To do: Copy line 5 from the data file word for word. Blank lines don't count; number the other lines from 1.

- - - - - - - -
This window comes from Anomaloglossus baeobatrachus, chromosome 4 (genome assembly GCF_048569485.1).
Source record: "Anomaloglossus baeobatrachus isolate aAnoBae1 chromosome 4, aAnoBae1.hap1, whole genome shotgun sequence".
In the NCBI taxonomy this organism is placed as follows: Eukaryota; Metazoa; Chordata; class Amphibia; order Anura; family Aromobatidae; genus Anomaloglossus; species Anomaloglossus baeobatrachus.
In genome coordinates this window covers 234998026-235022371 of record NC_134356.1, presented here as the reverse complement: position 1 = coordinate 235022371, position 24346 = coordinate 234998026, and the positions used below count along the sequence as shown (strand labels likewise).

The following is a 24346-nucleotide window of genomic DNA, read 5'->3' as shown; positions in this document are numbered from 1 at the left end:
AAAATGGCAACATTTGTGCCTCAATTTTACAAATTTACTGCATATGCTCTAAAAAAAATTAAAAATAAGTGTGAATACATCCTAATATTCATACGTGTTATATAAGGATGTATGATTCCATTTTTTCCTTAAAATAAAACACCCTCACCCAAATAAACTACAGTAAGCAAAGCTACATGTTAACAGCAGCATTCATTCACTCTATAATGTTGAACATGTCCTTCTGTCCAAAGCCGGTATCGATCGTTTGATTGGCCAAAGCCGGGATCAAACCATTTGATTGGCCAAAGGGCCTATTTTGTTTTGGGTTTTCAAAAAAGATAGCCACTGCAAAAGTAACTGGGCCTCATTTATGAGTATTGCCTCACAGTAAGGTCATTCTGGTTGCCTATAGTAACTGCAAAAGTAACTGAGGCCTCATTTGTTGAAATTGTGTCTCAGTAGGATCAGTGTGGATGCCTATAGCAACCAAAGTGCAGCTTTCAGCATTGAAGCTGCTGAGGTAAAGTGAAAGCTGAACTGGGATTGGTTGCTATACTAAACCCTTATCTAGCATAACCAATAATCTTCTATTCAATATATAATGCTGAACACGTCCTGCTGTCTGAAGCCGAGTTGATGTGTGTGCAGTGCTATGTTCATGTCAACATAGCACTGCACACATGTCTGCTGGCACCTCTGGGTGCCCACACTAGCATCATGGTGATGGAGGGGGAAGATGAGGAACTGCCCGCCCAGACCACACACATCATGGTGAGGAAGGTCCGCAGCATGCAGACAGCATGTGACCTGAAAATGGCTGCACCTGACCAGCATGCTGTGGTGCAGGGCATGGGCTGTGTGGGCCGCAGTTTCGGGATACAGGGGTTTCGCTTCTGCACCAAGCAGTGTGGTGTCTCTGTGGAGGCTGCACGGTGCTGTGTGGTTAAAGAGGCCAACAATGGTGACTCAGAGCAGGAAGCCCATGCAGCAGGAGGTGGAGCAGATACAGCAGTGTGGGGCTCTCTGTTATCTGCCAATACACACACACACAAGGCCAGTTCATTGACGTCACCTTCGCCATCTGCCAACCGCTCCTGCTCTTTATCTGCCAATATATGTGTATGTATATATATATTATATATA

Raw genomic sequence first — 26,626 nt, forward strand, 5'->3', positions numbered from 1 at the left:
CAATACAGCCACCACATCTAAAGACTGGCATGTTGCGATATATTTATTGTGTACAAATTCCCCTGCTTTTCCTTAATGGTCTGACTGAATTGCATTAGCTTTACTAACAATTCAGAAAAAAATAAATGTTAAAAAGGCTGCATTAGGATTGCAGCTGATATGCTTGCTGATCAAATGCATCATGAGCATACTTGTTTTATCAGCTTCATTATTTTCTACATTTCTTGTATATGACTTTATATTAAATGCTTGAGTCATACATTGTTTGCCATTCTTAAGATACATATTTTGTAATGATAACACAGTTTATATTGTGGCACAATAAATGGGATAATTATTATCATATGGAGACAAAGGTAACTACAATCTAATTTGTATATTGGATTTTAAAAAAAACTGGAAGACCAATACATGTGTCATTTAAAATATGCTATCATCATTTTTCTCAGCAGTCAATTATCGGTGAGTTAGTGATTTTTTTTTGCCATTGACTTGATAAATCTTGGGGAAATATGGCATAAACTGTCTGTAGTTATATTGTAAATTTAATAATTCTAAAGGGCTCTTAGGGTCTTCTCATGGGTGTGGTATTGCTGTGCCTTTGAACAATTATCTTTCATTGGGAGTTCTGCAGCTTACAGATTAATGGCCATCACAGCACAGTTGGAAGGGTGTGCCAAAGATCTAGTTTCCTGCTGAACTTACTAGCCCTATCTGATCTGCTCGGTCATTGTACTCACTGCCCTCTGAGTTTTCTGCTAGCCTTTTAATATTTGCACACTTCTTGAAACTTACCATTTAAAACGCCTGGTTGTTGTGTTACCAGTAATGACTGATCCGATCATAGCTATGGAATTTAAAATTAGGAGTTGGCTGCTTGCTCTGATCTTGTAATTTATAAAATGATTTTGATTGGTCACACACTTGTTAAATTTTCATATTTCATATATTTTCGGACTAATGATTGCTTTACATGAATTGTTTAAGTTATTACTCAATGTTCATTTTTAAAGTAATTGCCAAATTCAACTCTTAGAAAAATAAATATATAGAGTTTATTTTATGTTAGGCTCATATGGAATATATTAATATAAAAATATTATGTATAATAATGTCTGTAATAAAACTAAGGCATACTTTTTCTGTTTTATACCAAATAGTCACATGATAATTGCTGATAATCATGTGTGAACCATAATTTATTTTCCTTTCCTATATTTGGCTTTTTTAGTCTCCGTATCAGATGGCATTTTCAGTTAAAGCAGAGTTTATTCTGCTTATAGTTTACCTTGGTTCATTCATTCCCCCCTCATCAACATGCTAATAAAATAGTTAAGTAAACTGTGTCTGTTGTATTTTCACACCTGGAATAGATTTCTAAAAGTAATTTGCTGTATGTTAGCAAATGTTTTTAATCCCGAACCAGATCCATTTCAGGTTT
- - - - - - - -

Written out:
The following is a 24346-nucleotide window of genomic DNA, read 5'->3' as shown; positions in this document are numbered from 1 at the left end: